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Most will recall the rumblings of Mount St. Helens earlier this year. Since then, an unusually smooth and swiftly growing lava dome within the crater is being considered by scientists to be an "extraordinary and perplexing" event with an unknown outcome. While no major eruptions are expected in the near term, the dome's construction can be likened to a "runaway freight train in terms of the steady forces involved." "There's a truckload of hot rock coming out of the mountain every second," said Dan Dzurisin of the U.S. Geological Survey (USGS). "We're scratching our heads about it."
The September activity caused the original dome inside the crater to grow a welt on its south side. That welt has quickly become a separate dome, and looks different, part of it being as smooth as an "overturned ship." The size of this new dome is now bigger than an aircraft carrier, with a central head between and above two shoulders. Inside a crust of about 10m (33ft.) thick, the dome is loaded with magma, scorching molten rock. The whole structure is pushing its way south as it grows, "bulldozing its way into the glacier," Mr. Dzurisin said, "shoving it out of the way, cracking it, lifting it."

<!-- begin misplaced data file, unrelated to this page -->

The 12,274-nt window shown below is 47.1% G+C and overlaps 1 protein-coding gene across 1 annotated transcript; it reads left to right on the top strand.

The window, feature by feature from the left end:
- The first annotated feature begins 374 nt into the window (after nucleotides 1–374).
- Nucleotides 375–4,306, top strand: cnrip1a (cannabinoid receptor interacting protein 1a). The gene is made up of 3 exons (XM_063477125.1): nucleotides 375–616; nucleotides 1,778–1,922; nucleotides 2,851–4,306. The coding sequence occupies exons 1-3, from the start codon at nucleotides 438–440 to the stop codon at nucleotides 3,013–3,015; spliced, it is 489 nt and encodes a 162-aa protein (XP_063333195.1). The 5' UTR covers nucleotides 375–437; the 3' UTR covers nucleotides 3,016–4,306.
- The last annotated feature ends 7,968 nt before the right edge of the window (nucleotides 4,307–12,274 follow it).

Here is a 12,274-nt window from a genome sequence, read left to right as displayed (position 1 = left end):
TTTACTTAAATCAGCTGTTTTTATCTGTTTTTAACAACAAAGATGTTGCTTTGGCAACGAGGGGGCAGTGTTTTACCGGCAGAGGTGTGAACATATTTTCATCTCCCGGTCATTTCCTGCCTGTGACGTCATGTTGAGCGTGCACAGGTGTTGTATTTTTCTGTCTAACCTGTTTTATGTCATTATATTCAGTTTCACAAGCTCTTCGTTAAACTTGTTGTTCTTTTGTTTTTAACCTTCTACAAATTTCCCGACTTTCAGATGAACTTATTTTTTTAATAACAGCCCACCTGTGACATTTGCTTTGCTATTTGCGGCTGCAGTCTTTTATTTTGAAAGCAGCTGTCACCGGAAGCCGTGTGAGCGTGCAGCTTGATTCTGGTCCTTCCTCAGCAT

Scientists simply do not know what the mountain has in store. An eruption like the one in 1980 is not expected, but if this new dome continues to rise, an eventual collapse, causing magma and ice to mix and releasing a large ash cloud up to 40,000 feet (12 kilometers), would be significant. "Collapses," said USGS researcher Cynthia Gardner, "can happen without warning."